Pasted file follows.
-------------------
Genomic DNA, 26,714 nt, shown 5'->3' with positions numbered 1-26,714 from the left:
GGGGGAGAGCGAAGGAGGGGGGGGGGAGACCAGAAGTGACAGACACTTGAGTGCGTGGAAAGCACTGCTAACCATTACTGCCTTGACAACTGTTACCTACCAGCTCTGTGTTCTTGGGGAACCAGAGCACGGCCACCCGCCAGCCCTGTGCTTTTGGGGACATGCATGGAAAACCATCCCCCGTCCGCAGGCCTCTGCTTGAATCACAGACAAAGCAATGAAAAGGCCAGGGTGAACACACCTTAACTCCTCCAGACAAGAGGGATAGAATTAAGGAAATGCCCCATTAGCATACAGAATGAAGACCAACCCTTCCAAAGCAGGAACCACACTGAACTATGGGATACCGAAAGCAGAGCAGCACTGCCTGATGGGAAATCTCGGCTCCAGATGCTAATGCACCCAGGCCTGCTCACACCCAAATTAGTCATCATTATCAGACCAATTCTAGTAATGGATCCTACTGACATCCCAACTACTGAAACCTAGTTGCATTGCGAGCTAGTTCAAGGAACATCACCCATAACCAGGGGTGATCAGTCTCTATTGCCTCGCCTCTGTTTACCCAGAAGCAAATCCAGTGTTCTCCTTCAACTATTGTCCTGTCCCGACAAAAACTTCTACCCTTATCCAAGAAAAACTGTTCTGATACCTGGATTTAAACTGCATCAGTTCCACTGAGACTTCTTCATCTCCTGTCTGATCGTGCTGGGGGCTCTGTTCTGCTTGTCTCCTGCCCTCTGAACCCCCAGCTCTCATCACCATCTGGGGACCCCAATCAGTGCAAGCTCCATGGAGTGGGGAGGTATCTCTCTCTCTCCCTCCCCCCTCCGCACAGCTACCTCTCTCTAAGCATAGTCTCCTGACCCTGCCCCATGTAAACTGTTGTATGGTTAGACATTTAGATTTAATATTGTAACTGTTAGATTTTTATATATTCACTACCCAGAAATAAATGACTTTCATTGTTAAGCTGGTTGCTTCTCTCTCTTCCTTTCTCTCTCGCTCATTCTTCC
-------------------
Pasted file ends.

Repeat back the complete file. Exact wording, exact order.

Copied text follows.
Genomic DNA, 26,714 nt, shown 5'->3' with positions numbered 1-26,714 from the left:
GGGGGAGAGCGAAGGAGGGGGGGGGGAGACCAGAAGTGACAGACACTTGAGTGCGTGGAAAGCACTGCTAACCATTACTGCCTTGACAACTGTTACCTACCAGCTCTGTGTTCTTGGGGAACCAGAGCACGGCCACCCGCCAGCCCTGTGCTTTTGGGGACATGCATGGAAAACCATCCCCCGTCCGCAGGCCTCTGCTTGAATCACAGACAAAGCAATGAAAAGGCCAGGGTGAACACACCTTAACTCCTCCAGACAAGAGGGATAGAATTAAGGAAATGCCCCATTAGCATACAGAATGAAGACCAACCCTTCCAAAGCAGGAACCACACTGAACTATGGGATACCGAAAGCAGAGCAGCACTGCCTGATGGGAAATCTCGGCTCCAGATGCTAATGCACCCAGGCCTGCTCACACCCAAATTAGTCATCATTATCAGACCAATTCTAGTAATGGATCCTACTGACATCCCAACTACTGAAACCTAGTTGCATTGCGAGCTAGTTCAAGGAACATCACCCATAACCAGGGGTGATCAGTCTCTATTGCCTCGCCTCTGTTTACCCAGAAGCAAATCCAGTGTTCTCCTTCAACTATTGTCCTGTCCCGACAAAAACTTCTACCCTTATCCAAGAAAAACTGTTCTGATACCTGGATTTAAACTGCATCAGTTCCACTGAGACTTCTTCATCTCCTGTCTGATCGTGCTGGGGGCTCTGTTCTGCTTGTCTCCTGCCCTCTGAACCCCCAGCTCTCATCACCATCTGGGGACCCCAATCAGTGCAAGCTCCATGGAGTGGGGAGGTATCTCTCTCTCTCCCTCCCCCCTCCGCACAGCTACCTCTCTCTAAGCATAGTCTCCTGACCCTGCCCCATGTAAACTGTTGTATGGTTAGACATTTAGATTTAATATTGTAACTGTTAGATTTTTATATATTCACTACCCAGAAATAAATGACTTTCATTGTTAAGCTGGTTGCTTCTCTCTCTTCCTTTCTCTCTCGCTCATTCTTCC